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Publication numberUS7733337 B2
Publication typeGrant
Application numberUS 10/567,171
PCT numberPCT/IB2004/002586
Publication dateJun 8, 2010
Filing dateJul 30, 2004
Priority dateAug 8, 2003
Fee statusPaid
Also published asCN1833269A, CN100442348C, DE602004011521D1, DE602004011521T2, EP1654723A1, EP1654723B1, US20060232577, WO2005015532A1
Publication number10567171, 567171, PCT/2004/2586, PCT/IB/2004/002586, PCT/IB/2004/02586, PCT/IB/4/002586, PCT/IB/4/02586, PCT/IB2004/002586, PCT/IB2004/02586, PCT/IB2004002586, PCT/IB200402586, PCT/IB4/002586, PCT/IB4/02586, PCT/IB4002586, PCT/IB402586, US 7733337 B2, US 7733337B2, US-B2-7733337, US7733337 B2, US7733337B2
InventorsMartin J. Edwards, John R. A. Ayres
Original AssigneeKoninklijke Philips Electronics N.V.
Export CitationBiBTeX, EndNote, RefMan
External Links: USPTO, USPTO Assignment, Espacenet
Circuit for signal amplification and use of the same in active matrix devices
US 7733337 B2
Abstract
An amplification circuit comprises a capacitor arrangement (42) and a switching arrangement. The capacitor arrangement has a first capacitor (C2) which has a voltage-dependent capacitance and a second capacitor (C1) (which may also be voltage-dependent). The circuit is operable in two modes, a first mode in which the input voltage is provided to one terminal of at least the first capacitor, and a second mode in which the switching arrangement causes charge to be redistributed between the first and second capacitors such that the voltage across the first capacitor changes to reduce the capacitance of the first capacitor, the output voltage being dependent on the resulting voltage across the first capacitor. The invention uses a voltage controlled capacitance in combination with charge sharing between capacitors, which has the result of providing a voltage amplification characteristic. This arrangement can thus be used for the amplification of an analogue voltage, or the boosting of a fixed level (i.e. digital voltage). Thus, the circuit of the invention can be used for level shifting or amplification, for example for use in the pixels of an active matrix array device.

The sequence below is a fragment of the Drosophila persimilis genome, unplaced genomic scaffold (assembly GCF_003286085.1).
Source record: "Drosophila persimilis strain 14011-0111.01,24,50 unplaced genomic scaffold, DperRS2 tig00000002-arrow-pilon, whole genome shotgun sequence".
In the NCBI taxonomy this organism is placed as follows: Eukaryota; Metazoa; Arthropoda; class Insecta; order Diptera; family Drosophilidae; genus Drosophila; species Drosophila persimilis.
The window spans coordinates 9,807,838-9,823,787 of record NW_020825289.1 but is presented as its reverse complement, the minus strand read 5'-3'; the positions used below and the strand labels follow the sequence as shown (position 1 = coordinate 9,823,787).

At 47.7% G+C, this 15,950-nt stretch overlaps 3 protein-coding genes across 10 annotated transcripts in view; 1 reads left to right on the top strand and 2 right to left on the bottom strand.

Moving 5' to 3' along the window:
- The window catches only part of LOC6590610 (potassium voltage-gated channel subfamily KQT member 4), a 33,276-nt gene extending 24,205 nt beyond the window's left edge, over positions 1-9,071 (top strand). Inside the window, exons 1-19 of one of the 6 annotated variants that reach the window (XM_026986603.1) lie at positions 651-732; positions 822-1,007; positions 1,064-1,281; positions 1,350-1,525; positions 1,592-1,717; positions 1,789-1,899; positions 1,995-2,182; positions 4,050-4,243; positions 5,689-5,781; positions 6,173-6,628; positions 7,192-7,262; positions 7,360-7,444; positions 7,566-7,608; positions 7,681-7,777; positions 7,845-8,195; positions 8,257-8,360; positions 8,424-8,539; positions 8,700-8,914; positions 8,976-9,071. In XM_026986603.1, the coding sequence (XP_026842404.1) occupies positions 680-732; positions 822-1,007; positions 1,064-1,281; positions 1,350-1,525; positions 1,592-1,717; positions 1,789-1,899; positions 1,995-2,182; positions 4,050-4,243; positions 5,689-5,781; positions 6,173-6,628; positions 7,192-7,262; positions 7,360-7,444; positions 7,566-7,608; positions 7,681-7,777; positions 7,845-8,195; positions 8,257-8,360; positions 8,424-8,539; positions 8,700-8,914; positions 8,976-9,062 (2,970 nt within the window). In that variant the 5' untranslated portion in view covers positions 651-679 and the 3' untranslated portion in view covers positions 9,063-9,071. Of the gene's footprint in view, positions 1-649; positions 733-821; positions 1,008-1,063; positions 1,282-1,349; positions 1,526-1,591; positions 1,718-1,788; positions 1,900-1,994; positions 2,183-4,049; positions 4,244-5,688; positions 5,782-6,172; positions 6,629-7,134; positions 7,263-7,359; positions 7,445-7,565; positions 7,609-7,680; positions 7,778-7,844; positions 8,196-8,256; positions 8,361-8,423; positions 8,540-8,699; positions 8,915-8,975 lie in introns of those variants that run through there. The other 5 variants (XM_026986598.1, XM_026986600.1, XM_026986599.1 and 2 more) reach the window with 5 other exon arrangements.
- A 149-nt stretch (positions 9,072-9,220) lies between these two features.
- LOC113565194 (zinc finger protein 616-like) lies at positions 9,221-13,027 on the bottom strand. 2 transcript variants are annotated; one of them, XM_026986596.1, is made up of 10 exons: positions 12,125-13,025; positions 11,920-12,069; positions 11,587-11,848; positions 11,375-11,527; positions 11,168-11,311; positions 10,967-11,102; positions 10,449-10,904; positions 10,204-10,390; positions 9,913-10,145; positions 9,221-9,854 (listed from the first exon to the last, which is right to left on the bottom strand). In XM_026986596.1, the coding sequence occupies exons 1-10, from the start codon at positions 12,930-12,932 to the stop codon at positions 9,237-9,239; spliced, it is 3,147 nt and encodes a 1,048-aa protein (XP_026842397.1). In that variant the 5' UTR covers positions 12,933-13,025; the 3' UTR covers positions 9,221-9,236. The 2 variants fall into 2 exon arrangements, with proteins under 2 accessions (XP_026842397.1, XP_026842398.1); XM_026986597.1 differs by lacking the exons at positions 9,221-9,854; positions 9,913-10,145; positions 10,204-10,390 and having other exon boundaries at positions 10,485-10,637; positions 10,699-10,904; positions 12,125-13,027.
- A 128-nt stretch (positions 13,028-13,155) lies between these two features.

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Claims(24)
1. An amplification circuit, comprising: an input to which an input voltage is provided, a capacitor arrangement, and a switching arrangement; wherein: the capacitor arrangement includes:
a first capacitor that is configured as a voltage-dependent capacitor having a first voltage-dependent capacitance, and
a second capacitor, coupled to the first capacitor, that is configured as a voltage-dependent capacitor having a second voltage-dependent capacitance;
the circuit is operable in two modes,
a first mode in which the input voltage is provided to an input terminal of at least the first capacitor, and
a second mode in which the switching arrangement causes charge to be redistributed between the first and second capacitors; and
the switching arrangement is configured to receive a first gain-control signal that is arranged to change the capacitance of the first capacitor and a second gain-control signal that is arranged to change the capacitance of the second capacitor; and